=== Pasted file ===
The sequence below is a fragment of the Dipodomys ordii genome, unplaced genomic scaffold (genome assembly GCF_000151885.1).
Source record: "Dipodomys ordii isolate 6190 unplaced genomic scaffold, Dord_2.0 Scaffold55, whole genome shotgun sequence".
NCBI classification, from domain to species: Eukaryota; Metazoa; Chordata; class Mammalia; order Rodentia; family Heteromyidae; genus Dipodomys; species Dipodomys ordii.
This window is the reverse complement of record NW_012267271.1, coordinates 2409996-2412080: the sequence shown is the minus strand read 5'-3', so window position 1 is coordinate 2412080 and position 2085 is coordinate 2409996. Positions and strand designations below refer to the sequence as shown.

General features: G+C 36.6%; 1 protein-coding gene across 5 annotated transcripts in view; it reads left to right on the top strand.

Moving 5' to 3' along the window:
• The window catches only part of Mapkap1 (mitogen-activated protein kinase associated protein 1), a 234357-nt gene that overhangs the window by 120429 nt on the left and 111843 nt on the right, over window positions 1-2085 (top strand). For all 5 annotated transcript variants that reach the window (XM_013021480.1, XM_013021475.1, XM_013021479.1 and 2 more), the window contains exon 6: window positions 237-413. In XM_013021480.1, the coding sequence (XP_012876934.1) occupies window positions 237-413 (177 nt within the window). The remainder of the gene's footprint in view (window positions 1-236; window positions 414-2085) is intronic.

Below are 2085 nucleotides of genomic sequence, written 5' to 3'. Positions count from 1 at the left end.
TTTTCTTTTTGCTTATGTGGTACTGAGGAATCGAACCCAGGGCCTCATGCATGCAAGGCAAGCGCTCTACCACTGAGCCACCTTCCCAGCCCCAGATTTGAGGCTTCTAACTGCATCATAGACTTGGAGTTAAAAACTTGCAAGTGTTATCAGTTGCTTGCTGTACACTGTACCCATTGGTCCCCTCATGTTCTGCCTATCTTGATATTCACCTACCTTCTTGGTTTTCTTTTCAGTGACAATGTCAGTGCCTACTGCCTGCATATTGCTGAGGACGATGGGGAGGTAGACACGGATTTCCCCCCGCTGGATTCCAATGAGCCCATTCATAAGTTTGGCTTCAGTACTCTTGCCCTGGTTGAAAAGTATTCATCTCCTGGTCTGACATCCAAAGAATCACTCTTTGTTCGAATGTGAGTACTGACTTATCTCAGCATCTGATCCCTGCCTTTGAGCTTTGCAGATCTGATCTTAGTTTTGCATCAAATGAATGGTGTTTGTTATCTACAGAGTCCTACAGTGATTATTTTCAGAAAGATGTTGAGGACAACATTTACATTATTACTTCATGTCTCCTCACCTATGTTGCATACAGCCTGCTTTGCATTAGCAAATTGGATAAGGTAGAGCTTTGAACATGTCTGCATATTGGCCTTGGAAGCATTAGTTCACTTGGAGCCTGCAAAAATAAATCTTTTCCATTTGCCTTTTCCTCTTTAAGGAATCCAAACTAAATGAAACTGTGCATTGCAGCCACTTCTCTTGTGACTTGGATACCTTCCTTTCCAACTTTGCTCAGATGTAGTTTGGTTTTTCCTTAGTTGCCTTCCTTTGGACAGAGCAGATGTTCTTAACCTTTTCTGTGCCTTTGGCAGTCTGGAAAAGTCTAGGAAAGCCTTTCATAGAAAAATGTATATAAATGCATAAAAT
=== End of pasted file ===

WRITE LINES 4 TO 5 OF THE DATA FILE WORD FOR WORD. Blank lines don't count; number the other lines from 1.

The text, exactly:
This window is the reverse complement of record NW_012267271.1, coordinates 2409996-2412080: the sequence shown is the minus strand read 5'-3', so window position 1 is coordinate 2412080 and position 2085 is coordinate 2409996. Positions and strand designations below refer to the sequence as shown.

General features: G+C 36.6%; 1 protein-coding gene across 5 annotated transcripts in view; it reads left to right on the top strand.